December 01, 2009
SENATOR CARDIN PRAISES EPA FOR ITS DECISION TO CONTINUE TESTING ETHANOL BLENDS
Senator Calls Decision in Interest of Environment and Safety
WASHINGTON - U.S. Senator Benjamin L. Cardin (D-MD, a member of the Environment and Public Works Committee, today praised the Environmental Protection Agency (EPA) for its decision to conduct further testing on fuel blends with higher concentrations of ethanol before allowing these fuels into the marketplace. EPA denied a petition waiver by Growth Energy to allow the use of up to 15 percent ethanol in gasoline (E15).
Senator Cardin praised EPA's announcement, stating: "Every day, Americans depend on safe and reliable fuels to power the trucks that bring goods to market and the cars that transport us from one destination to the next. The Clean Air Act requires that any new fuel must be thoroughly tested and proven not to contribute to engine failure or fail to meet emissions standards. EPA has done the right thing in upholding its obligation under the Clean Air Act to thoroughly test new fuels and to resist the pressure to rush untested and potential harmful fuels to market."
The Senator also stressed the need for greater testing to protect public safety.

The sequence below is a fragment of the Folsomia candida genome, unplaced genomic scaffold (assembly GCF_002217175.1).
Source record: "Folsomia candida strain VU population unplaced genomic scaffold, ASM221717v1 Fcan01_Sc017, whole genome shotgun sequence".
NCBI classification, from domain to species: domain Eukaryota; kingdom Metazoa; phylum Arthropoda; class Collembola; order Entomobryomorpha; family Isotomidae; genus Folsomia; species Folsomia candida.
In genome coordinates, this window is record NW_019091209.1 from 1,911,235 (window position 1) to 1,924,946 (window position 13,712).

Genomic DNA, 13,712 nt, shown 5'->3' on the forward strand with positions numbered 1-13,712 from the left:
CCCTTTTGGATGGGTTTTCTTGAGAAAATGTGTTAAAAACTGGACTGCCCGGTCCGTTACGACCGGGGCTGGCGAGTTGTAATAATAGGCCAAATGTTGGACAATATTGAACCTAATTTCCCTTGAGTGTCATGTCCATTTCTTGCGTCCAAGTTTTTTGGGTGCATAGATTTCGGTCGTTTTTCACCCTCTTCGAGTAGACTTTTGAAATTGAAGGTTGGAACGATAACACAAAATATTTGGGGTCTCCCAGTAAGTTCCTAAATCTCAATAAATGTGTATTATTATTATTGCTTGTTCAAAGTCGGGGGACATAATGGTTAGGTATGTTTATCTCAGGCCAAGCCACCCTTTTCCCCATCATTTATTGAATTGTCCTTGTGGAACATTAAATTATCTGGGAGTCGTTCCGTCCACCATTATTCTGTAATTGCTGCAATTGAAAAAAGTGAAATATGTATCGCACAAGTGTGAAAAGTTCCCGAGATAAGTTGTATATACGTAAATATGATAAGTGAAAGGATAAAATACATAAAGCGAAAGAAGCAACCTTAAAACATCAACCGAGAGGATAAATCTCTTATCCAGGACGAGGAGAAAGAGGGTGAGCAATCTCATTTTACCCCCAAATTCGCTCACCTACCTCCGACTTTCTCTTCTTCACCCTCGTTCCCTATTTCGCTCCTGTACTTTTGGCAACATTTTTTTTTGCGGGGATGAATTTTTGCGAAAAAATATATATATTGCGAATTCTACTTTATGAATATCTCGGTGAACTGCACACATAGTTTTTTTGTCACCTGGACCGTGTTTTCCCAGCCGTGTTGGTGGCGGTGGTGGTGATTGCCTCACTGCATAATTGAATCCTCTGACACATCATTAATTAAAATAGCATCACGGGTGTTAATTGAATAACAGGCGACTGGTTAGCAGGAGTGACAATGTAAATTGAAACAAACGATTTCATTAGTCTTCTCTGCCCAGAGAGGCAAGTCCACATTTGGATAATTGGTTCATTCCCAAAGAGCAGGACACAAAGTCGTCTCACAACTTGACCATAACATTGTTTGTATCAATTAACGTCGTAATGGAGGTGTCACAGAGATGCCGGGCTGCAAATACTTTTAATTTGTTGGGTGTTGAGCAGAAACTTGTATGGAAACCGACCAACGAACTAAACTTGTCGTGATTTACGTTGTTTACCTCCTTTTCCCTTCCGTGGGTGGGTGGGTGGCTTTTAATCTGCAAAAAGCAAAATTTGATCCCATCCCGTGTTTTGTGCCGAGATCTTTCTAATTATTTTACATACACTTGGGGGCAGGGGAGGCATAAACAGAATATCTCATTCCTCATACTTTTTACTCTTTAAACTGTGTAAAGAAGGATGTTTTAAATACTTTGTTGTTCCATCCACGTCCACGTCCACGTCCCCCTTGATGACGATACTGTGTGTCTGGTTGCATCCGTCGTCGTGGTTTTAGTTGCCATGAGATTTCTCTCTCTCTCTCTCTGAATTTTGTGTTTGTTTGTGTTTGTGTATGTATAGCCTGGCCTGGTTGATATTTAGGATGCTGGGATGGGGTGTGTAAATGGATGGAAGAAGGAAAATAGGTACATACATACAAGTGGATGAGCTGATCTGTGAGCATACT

"In Maryland, the risk of E15 fuel blends going straight to market without proper testing goes well beyond cars and could spell real danger for the thousands of recreational and commercial boaters on the water everyday. Ethanol blended fuel burn hotter than pure gasoline and the more ethanol in a fuel mixture the hotter it burns. The increased heat from burning ethanol blended fuels in boat motors can lead to complete engine failure. If this happens to a recreational boater on Deep Creek Lake in Garret County it may just be a costly and time consuming expense the boat owner has to deal with. However, engine failure on a commercial fishing boat in the middle of the Chesapeake Bay or off the coast in the open Atlantic, depending on the weather, can be life threatening. Putting E15 fuels through proper testing before it is brought to market is essential to protecting Maryland's maritime industries and public safety."
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